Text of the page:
Over the weekend I finished building the second keyhole garden (KHG), then moved a couple yards of dirt to top off #1 and fill #2. The lawn grew enough in the past two weeks to provide substantial green layers for both (I dug it into the #1 before topping it off and laid a healthy layer in #2).
Stats: 6 feet in diameter, 2 feet deep (including a few inches into the earth), with a good layer of brown compost (accumulated cardboard and other paper-based recycling), shrub trimmings, bark, and leaves; followed by a layer of lawn clippings, quickly covered by dirt. The ratio is about 3:1 (brown:green|carbon:nitrogen). Compost cage in the center, 1 foot in diameter, for long term feeding.
What’s that pink thing in the center of each compost cage (shown in #1)? Why, it’s a pygmy sarlacc, a natural squirrel and cat deterrent. Here’s a closeup:
The tomato cages posted around the borders are my attempt at keeping the dogs off until the vegetables have taken over. It doesn’t take much to deter Sasha–he has one lazy eye and unless he can easily detect a wide opening, he’ll steer clear (otherwise, he’s a natural hill climber). Chloe, if she doesn’t think she can use the elevation to reach the squirrels that race along the fence, will also probably be deterred.
People who don’t garden don’t quite understand why we built these. They aren’t along the fence and they stick up. Two people have asked, So you’re going to plant a garden in these this year? (After I gave them my pat summary description–although I was so tired I might have been speaking word salad.) Aside from being practical, I also think of the KHG as terrain or backyard architecture. Sure, they require less maintenance, water, and backache. But, fundamentally, they’re cool. The dogs think of them as the center of a figure 8 racetrack.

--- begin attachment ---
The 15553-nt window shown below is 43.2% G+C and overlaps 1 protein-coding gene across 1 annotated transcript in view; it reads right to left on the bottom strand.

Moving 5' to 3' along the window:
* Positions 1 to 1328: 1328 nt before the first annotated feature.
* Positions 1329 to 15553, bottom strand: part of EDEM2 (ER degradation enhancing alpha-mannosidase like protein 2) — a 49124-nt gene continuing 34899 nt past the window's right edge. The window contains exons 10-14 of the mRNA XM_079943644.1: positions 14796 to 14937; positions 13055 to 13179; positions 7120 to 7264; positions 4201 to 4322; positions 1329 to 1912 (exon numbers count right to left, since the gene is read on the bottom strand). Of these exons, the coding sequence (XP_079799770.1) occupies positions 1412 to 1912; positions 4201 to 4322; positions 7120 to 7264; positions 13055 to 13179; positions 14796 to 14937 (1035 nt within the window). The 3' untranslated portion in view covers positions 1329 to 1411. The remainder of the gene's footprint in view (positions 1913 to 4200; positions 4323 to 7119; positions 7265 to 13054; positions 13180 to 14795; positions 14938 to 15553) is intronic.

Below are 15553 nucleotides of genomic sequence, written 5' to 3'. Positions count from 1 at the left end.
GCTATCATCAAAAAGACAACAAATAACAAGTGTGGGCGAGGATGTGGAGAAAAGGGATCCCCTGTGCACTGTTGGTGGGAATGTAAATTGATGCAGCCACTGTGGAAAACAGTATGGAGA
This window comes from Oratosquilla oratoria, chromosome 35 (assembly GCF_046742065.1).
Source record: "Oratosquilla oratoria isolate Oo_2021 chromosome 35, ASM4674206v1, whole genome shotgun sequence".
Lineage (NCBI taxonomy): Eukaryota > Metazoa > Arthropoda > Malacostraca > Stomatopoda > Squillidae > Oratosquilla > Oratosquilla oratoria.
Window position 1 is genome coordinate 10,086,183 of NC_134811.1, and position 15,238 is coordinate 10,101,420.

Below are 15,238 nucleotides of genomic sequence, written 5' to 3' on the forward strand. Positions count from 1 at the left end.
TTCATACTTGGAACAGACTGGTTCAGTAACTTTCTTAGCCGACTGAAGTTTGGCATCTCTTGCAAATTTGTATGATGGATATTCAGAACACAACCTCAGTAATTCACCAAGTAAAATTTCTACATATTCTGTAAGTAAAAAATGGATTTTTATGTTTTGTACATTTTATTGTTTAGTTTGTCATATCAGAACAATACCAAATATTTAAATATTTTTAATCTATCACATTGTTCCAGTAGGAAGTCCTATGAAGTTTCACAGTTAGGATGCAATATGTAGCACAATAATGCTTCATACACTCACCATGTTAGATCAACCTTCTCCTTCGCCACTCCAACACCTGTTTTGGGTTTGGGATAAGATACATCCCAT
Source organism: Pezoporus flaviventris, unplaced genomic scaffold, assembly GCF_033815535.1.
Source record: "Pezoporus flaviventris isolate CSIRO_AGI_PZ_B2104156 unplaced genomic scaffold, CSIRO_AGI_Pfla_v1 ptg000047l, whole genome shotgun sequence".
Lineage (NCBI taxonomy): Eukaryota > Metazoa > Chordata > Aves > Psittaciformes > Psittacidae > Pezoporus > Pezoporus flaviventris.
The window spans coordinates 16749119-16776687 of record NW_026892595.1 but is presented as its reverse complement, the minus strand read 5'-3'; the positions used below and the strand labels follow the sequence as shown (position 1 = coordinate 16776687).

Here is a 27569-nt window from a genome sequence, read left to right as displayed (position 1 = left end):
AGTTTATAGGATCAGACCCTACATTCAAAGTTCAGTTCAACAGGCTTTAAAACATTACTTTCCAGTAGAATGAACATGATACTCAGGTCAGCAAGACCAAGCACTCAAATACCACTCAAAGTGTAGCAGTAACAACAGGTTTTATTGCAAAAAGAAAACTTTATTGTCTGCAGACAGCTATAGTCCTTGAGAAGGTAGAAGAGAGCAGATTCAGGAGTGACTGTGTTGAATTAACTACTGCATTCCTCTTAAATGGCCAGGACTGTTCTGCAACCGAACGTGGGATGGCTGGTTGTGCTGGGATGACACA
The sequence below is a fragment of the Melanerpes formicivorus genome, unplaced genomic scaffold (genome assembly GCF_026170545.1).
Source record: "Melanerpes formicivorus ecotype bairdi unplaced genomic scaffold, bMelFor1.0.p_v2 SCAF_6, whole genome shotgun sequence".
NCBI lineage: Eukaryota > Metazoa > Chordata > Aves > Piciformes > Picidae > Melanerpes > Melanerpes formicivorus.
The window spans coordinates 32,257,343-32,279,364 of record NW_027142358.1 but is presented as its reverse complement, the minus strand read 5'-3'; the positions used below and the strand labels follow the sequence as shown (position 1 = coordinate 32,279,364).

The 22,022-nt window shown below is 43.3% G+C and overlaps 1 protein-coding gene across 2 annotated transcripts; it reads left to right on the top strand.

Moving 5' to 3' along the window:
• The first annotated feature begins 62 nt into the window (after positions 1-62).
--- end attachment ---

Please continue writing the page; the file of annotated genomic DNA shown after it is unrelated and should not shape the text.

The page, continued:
Next up: let the beds cook for a month, till mid-May, then start planting. In the meantime, order Deb Tolman’s KHG DVD–and learn what I haven’t learned yet (in prep for next year–when I’ll also probably add another layer of stones), plan the garden plantings, and shape a dog-friendly mound in the back corner of the yard from all the relocated sod. At some point, plow up the surrounding sod and plant nose and eye-friendly ground cover.